What type of quality control and assurance measures are practiced in your EP lab?
We do standard safety checks of the equipment each morning, and biomedical performs scheduled maintenance checks as well.
Has your EP lab recently expanded in size and patient volume?
Yes, MidMichigan Medical Center - Midland is slated to open a Heart and Vascular Center in 2020, as part of its commitment to excellence and its determination to be the leader in cardiovascular care in the area. This facility will be state of the art, and bring all the different facets of cardiovascular care (cardiology, structural heart diseases, electrophysiology, vascular surgery, and cardiothoracic surgery) together in one location, providing a streamlined experience for patients.
Does your lab use a third party for reprocessing?
Yes, we utilize Stryker for reprocessing of catheters.
How do you ensure timely case starts and patient turnover?
Our staff is fairly efficient and takes great pride in their work. However, case starts and turnover can be a challenging issue, especially when anesthesia is involved in cases.
How are new employees oriented and trained at your facility?
There is a 3-month orientation period during which new employees train with a senior member in all areas of the lab.
Do you also practice any team-building exercises?
Yes, we are a close-knit group, so we try to plan activities together outside of the hospital/work environment.
Does your lab utilize any alternative therapies to help patients in the EP lab?
We routinely play music in the lab to create a relaxed environment.
Approximately what percentage of ablation procedures are done with cryo vs radiofrequency?
We are an RF-only lab at this point, but we do plan to add cryo in the next year.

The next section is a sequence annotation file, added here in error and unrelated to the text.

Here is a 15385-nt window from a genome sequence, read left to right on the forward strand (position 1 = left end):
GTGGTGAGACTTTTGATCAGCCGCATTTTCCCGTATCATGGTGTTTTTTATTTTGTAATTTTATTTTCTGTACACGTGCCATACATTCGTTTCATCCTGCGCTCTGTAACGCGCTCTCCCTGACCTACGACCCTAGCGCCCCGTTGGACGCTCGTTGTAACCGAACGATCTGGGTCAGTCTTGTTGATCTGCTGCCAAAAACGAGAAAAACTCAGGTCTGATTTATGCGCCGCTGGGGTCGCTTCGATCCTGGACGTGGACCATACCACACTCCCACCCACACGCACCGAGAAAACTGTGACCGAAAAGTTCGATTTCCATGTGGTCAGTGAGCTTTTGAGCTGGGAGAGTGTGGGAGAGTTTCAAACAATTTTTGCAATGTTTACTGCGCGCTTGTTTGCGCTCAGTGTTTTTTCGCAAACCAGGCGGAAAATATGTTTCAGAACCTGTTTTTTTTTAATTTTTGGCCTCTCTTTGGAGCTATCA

What are your thoughts on the use of NOACs in patients with non-valvular AFib?
NOACs have simplified management of these complex patients. Nonetheless, bleeding risk remains an issue, and patients always prefer to safely discontinue anticoagulation whenever possible.
What measures has your lab taken to reduce fluoroscopy time?
We rely on three-dimensional mapping more than fluoro during our cases. We also use a groin shield.
What are your thoughts on EHR systems? Does it improve your quality of care?
EHR does provide everything in one place. It can be a useful reminder for quality measures as well. EHR has increased the amount of time the physician spends doing charting.
Is your EP lab currently involved in clinical research studies? Which trials?
We have participated in several research studies over the years. We were one of the sites involved in the LAPTOP-HF trial, which evaluated a left atrial pressure monitoring system. We have participated in many lead, device, and drug trials as well, including the SCORE Registry and MPP Trial. We are currently taking part in the ARTESiA trial.
Please tell our readers what you consider special about your EP lab and staff.
I am very proud of our EP lab staff. They are hardworking and always advocate for patients. They take an interest in learning and have grown into mature thinkers, which I think is an essential characteristic for any successful EP lab program.